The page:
During the ending, Booker and Elizabeth enter the "lighthouse ocean". This takes them to a space outside of any of these branches. They start going through a series of doors. These doors allow them to go backwards and forwards in time. In other words, they can travel vertically in the image as well as horizontally. After going through one of these doors, you travel back to the original baptism. However, when you travel back to the baptism, you're traveling back to a point where every Booker or Comstock that was created after the baptism are all the the same person.
Until this pre-baptism version of Booker makes a choice about whether to go through the baptism or not, no alternate universes based on that decision exist.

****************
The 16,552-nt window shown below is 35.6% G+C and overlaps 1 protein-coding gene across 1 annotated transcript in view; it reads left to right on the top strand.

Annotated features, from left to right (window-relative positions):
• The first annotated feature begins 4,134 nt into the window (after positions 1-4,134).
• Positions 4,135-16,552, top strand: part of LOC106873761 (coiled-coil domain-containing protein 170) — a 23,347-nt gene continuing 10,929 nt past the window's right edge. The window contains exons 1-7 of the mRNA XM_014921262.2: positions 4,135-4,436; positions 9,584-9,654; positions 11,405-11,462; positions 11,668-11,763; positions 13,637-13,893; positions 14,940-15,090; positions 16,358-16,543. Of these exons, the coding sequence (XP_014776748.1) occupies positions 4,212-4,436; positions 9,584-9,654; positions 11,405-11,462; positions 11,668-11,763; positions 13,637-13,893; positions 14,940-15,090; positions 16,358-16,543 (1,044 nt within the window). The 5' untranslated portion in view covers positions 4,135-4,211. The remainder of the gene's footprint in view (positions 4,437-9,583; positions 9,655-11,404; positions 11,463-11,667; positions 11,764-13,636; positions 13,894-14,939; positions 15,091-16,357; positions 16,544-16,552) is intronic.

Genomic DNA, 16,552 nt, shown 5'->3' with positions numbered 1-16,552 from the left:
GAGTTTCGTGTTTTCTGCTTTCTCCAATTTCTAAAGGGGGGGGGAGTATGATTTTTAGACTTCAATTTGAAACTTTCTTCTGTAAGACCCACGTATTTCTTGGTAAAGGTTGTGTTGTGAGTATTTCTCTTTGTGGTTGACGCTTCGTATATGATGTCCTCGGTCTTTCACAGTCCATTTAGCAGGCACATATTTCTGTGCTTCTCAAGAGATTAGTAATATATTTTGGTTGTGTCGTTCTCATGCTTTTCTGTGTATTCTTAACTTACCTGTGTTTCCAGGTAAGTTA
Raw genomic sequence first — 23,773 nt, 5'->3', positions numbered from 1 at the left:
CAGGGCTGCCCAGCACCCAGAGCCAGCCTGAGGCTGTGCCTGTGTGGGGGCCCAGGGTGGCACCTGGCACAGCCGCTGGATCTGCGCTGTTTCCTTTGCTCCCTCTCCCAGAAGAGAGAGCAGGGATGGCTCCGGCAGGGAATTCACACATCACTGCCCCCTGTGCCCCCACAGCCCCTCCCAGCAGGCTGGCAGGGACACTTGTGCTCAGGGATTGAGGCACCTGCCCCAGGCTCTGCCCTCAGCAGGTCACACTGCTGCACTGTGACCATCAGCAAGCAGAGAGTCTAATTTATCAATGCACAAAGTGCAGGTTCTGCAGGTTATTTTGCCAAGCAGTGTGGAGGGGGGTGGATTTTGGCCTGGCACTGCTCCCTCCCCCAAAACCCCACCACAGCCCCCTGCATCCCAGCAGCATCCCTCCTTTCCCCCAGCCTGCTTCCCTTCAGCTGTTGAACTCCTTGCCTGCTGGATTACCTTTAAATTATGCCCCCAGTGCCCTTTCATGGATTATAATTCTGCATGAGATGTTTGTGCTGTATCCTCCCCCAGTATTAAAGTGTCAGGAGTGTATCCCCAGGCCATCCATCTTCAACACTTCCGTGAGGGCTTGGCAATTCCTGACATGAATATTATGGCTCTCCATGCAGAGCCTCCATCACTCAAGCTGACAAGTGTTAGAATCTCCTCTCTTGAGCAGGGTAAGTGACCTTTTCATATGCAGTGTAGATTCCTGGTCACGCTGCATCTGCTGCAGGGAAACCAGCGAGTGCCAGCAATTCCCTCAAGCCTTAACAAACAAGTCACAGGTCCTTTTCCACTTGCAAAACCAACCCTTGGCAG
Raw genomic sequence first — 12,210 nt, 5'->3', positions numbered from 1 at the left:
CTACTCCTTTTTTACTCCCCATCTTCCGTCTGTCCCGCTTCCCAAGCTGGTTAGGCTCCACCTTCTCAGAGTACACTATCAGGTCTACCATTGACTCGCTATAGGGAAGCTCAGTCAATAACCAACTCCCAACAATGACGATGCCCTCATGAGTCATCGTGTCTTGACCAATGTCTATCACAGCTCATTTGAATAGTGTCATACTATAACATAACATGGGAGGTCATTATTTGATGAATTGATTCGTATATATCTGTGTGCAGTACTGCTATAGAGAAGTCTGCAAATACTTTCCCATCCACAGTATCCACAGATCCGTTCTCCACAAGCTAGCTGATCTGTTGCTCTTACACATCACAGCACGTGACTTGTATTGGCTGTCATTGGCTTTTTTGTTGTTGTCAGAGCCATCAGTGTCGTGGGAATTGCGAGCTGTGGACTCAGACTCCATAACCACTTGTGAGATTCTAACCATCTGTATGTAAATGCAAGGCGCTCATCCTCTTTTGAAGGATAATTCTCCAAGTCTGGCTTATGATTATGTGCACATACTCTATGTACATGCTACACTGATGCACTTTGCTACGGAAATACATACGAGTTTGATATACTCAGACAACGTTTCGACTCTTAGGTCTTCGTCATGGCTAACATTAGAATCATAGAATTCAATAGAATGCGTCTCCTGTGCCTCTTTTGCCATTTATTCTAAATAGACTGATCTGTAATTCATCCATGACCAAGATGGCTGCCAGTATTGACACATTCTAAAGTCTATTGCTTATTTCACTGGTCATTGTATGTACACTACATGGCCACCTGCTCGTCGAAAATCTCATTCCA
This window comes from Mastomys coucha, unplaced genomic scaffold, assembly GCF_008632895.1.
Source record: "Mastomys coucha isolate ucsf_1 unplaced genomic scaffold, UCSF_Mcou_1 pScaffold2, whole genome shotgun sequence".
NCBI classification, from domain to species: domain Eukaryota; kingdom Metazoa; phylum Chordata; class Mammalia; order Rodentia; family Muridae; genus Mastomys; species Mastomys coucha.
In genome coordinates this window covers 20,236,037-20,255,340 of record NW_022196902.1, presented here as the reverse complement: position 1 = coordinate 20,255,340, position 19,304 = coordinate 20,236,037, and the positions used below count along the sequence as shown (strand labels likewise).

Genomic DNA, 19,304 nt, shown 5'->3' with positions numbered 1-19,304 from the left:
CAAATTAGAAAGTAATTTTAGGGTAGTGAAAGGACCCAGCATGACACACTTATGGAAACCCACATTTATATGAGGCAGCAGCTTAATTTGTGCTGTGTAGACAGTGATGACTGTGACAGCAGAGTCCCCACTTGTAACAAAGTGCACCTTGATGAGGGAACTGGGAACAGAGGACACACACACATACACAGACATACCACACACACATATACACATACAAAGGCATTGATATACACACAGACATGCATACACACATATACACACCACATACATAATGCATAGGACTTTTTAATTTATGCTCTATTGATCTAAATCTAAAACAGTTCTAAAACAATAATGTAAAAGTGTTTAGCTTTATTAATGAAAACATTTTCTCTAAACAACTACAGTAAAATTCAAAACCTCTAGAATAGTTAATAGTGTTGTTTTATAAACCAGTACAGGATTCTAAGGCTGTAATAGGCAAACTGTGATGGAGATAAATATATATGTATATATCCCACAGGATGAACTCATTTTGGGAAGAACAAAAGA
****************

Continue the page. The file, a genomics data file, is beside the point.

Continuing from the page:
Let's treat the bottom node of the above image as the choice of whether to get baptized or not. Before you make that choice, you're "PreBaptismBooker". When you back out of the baptism, you follow path '0' and becomes NoBaptismBooker0. Every universe where you never got baptized would be the ones ending in '0' in the image the entire left side.
This represents the Booker Universes. The first time you go back to the baptism, this is the path you see play out. This choice spawned another universe where he didn't back out of it. This is path '1', where he becomes BaptismBooker1. Every universe where he gets baptized would be the ones ending in '1' in the image the entire right side.
This represents the Comstock Universes. Choices continue to be made in both universes, thus causing more branches. Each branch, however, shares a single parent point in time: the time when Booker decides whether or not to go through the baptism.